VERONA, Italy (Reuters) - Italian winemakers, usually wedded to centuries-old traditions, are slowly embracing Twitter, blogging and Facebook to boost sales that have been hit by the global economic crisis.
Italy, the world’s second-biggest wine producer after France, saw export sales drop 6 percent to 3.5 billion euros in 2009 hit by the crisis and advancing competition from the “New World” wines, according to industry data.
“In the times of crisis it is important to experiment with new ways of making yourself known,” Susanna Crociani of family owned Crociani, makers of full-body red Tuscan wine Nobile di Montepulciano (www.crociani.it) told Reuters.
Crociani, who says she was the first Italian winemaker to start a blog in 2004, said she has gained many new clients — individual wine lovers, restaurant owners and professional buyers — after launching a Facebook page. She has also started to use Twitter just a few months ago.
“An advantage of social media is that you don’t have to pay (for making yourself known). You have to invest your time. But it pays off,” Crociani said at Vinitaly wine trade fair.
Contacts through social media have boosted Crociani’s online sales with the number of orders doubled to 50-60 a month, a considerable help for the small company which makes 60,000-70,000 bottles of wine a year, she said.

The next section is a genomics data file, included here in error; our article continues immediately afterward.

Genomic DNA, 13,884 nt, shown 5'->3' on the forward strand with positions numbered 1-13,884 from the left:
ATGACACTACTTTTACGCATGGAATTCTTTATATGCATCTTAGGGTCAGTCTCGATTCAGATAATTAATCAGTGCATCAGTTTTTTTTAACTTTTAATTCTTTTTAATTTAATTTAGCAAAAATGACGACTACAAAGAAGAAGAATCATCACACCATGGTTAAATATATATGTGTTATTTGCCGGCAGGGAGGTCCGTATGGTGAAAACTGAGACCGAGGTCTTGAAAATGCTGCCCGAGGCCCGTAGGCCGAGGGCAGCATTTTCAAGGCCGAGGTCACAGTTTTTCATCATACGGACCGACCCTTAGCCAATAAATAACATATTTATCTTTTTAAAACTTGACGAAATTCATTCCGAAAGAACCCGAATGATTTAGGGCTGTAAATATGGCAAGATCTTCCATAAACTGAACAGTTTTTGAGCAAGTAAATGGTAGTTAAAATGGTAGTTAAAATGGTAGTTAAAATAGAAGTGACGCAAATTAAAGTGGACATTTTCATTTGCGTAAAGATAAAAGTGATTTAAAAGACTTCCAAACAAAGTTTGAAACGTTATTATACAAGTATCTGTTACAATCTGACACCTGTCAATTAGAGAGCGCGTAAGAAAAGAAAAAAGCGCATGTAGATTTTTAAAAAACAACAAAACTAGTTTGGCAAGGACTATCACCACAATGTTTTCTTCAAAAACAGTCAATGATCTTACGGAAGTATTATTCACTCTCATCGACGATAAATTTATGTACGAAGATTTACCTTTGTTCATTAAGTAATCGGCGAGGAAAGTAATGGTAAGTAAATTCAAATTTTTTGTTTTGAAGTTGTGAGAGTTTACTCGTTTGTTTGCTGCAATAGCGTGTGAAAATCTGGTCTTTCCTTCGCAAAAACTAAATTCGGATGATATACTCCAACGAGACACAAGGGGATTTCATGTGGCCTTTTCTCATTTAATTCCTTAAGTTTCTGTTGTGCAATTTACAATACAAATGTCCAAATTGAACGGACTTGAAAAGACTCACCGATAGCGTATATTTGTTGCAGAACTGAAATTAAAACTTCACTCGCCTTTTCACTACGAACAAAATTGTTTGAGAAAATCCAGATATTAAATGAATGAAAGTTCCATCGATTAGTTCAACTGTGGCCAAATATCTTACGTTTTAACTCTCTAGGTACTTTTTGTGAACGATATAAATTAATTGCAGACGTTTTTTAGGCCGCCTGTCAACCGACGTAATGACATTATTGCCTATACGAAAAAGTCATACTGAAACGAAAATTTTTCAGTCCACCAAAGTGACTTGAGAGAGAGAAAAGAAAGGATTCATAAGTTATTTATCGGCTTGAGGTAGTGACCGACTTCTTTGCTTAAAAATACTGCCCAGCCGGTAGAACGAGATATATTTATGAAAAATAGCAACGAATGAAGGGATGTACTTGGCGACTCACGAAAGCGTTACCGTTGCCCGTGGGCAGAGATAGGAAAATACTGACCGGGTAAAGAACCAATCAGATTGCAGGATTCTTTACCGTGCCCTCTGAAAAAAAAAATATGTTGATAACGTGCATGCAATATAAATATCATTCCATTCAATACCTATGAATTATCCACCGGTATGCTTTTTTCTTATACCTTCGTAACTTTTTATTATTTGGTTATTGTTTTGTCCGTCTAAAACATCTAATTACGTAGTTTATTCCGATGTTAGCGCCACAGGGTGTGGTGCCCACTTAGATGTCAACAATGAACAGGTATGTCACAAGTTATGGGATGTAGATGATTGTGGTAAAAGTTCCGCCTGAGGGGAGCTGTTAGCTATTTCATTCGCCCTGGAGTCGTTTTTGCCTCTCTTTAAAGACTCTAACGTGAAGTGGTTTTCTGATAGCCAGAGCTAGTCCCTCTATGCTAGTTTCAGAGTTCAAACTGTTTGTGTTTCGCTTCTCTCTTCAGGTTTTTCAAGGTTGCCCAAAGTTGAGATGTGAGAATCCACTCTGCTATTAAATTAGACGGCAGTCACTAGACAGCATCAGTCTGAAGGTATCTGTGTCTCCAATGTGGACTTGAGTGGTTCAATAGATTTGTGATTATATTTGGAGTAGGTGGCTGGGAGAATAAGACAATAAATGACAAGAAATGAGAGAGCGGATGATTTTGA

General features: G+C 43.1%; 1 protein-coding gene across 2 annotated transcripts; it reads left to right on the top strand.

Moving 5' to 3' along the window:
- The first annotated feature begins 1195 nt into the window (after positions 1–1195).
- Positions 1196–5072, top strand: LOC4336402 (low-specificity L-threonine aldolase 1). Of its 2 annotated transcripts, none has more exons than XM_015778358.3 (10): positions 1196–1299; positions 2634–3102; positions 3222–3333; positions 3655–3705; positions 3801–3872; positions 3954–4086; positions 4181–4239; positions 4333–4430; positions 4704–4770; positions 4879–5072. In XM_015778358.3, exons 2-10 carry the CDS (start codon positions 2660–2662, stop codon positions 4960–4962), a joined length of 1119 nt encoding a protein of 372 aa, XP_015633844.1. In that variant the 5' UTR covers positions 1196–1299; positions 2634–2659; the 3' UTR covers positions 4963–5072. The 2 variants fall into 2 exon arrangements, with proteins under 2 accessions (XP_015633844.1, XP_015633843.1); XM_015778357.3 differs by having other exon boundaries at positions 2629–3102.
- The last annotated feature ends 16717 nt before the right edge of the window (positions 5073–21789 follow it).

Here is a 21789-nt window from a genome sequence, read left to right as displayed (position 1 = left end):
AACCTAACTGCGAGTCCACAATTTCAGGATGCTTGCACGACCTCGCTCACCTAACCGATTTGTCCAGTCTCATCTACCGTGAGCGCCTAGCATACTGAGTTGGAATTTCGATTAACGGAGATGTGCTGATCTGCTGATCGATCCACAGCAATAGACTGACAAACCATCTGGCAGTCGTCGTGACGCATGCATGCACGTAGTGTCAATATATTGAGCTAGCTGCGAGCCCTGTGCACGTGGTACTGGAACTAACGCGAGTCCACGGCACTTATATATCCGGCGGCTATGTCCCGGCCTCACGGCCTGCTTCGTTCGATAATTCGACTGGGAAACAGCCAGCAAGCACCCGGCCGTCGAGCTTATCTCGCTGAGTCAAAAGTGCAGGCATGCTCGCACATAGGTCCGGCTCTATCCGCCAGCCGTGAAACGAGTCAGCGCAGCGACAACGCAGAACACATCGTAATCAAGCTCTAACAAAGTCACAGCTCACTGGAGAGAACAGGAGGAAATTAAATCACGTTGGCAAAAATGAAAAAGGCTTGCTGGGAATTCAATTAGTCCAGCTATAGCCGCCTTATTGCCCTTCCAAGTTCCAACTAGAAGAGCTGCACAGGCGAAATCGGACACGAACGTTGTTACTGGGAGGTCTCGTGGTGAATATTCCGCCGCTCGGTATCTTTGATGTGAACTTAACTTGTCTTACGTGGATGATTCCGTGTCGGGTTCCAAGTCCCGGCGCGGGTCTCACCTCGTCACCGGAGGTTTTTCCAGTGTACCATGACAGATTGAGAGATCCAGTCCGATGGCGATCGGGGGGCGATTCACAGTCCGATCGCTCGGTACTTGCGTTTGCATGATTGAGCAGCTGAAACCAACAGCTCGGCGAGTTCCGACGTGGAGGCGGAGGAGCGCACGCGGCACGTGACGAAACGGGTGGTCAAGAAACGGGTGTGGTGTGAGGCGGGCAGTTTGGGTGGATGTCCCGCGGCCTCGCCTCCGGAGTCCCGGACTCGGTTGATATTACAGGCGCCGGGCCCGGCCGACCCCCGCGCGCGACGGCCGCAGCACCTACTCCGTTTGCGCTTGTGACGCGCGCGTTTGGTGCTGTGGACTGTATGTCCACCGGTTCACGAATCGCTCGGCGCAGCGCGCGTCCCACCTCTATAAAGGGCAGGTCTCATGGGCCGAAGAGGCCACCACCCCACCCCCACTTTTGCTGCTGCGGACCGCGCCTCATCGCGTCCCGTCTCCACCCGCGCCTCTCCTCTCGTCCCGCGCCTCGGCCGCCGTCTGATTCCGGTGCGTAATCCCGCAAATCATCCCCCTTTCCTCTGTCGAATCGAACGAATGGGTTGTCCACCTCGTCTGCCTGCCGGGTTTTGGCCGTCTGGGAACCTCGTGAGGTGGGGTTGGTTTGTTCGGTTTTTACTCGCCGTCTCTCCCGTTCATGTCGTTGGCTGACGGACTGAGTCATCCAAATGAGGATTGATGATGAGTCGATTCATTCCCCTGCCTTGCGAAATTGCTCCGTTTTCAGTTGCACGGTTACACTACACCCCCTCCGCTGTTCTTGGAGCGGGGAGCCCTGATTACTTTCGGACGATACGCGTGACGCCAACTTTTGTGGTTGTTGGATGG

Facebook and Twitter, popular among the youth, are especially important in winning back young consumers who tend to favor beer or other drinks over wine, Crociani said.
Keeping with the new trend, consortium uniting makers of the famous Tuscan red Brunello di Montalcino (www.consorziobrunellodimontalcino.it), opened a Facebook page at the end of last year and now lists more than 10,000 fans.
Consorzio del Vino Brunello di Montalcino, which has also activated ConsBrunello profile on Twitter in March, said it was too early to evaluate the economic impact of such innovations.
Crociani said Italian winemakers lagged far behind their U.S. rivals in understanding the growing importance of social media as new communication and marketing tools, but first steps are being made.
Crociani has helped to set up a Twitter group “Tweet your wine” a month ago which unites a dozen of Italian winemakers. As the word spread around, several winemakers came up to her on the first day of Vinitaly asking to join the group, she said.
In the tough times, social media community has created a kind of safety network as fellow winemakers exchanged useful information and even passed on clients to each other, she said.
Some conservative producers prefer stick to more traditional ways of promoting their business.
Ca’ del Bosco makers of bubbly franciacorta wine are due to launch a new multimedia website (www.cadelbosco.com) in about a month inviting clients to an interactive visit to their winery and the Franciacorta winemaking district in northern Italy.
Hardcore traditionalists reject innovative communication in favor of personal contact with clients.
“We are part of history, part of a long tradition ... We prefer to have people visiting our winery,” said Vincenzo Protti of Il Borgo di Vescine winery (www.vescine.it) whose history dates back about 1,000 years and which now makes some 60,000 bottles of Chianti Classico red wine a year.
Editing by Paul Casciato